Grant of representation, grant of probate or letters of administration?
What is a grant of representation?
A grant of representation is an umbrella term that can be used to refer to either a grant of probate, letters of administration or both. A grant of representation confirms the executors or administrators legal authority to handle a deceased person’s assets.
You may require a grant of representation in order to gain access to assets that a deceased person owned. These assets could be property, bank accounts, financial investments and other possessions.
The type of grant you will need is dependent on whether or not the deceased left a Valid Last Will and testament.
What is a grant of probate?
A grant of probate is what you will need for the estate of a deceased who has left a valid Will. The testator will name who they want to handle their estate and its affairs, this person is called the ‘Executor’. Only the executor named in the will has the authority to apply for a grant of probate on the estate.
The executor is responsible for handling the deceased’s assets, collecting information about the estate in order to provide the correct information to HMRC, obtain the grant of probate and distribute the estate to the beneficiaries named by the deceased in their Will.
What are letters of administration?
Letters of administration is what you will need for the estate of a deceased who left no valid Will. When the deceased did not leave a valid Will, the estate will pass through the Rules of Intestacy. These rules designate the next of Kin as the first in line to have the right to administer the estate as well as the right to inherit from it.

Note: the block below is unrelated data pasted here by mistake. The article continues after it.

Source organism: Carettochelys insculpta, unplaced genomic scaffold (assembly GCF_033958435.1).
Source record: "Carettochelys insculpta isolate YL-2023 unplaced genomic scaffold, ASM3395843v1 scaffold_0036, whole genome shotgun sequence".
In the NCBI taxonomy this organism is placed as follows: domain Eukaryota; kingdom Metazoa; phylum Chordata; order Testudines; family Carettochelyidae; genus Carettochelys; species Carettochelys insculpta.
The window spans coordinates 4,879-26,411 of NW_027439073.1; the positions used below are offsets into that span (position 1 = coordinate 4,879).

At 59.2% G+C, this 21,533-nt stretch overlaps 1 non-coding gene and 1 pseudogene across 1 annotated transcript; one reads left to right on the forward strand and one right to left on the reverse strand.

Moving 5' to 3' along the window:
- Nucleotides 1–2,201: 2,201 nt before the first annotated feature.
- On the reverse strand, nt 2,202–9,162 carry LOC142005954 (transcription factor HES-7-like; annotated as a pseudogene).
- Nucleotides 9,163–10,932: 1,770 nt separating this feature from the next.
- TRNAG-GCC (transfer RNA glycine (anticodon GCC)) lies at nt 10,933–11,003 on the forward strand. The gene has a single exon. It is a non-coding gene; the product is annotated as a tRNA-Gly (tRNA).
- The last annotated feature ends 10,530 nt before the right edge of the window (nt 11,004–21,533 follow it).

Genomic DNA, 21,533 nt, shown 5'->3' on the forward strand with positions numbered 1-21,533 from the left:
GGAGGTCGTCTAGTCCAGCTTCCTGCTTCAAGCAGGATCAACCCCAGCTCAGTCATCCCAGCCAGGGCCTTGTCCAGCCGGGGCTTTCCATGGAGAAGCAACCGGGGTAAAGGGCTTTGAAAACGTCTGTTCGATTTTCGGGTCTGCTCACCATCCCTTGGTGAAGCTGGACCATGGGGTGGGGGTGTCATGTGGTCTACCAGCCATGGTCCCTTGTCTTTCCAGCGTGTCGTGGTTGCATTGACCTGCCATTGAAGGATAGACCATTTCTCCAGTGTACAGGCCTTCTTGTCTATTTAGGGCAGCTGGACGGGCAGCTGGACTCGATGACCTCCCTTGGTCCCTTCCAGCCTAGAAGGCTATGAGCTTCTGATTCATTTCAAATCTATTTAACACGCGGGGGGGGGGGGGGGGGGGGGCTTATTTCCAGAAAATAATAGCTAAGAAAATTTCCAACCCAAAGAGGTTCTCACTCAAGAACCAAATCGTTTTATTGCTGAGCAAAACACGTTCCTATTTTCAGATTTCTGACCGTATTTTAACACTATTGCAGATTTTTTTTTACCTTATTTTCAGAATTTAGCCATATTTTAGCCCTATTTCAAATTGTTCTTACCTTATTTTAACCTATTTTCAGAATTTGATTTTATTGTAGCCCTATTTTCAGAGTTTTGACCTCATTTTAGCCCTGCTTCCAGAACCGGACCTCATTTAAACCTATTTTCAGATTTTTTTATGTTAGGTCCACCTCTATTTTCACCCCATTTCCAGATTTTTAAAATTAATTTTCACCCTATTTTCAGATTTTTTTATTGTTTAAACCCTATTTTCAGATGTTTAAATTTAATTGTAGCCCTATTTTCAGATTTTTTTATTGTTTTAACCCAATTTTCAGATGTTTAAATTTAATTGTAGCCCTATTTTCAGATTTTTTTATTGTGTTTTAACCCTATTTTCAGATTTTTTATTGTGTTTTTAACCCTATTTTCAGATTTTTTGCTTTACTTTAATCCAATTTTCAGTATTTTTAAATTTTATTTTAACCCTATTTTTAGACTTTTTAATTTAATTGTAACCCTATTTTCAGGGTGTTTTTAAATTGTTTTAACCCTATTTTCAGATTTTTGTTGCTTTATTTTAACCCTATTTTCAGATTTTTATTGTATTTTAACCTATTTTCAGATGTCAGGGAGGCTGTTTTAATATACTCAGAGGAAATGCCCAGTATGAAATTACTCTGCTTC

A next of kin does not have to act if they do not want and the position will fall to the next entitled until someone chooses to act. Once someone has started to administer the estate they will become the ‘Administrator’. An administrator is the equivalent to an executor and is responsible for administering the estate, apply for letters of administration and distributing the estate according to the Rules of Intestacy.
How do I apply for one?
Although the grant of probate and the letters of administration go by different names, the same application forms must be completed for both. The application process is also very similar and is often just referred to as ‘Probate‘ or ‘Estate administration’.
To obtain a grant of probate/ letters of administration you must complete the PA1 application and its corresponding inheritance tax form, this could be either the IHT 205 or the IHT 400. The PA1 form accounts for whether a Will is present or not and will direct you accordingly. Once these and any supplementary forms have been completed they are sent to the probate registry to be processed.
Once your application has been approved you will be asked to swear an Oath confirming the information you have provided is correct to the best of your knowledge. Once you have sworn the oath you will receive your grant within 10 days.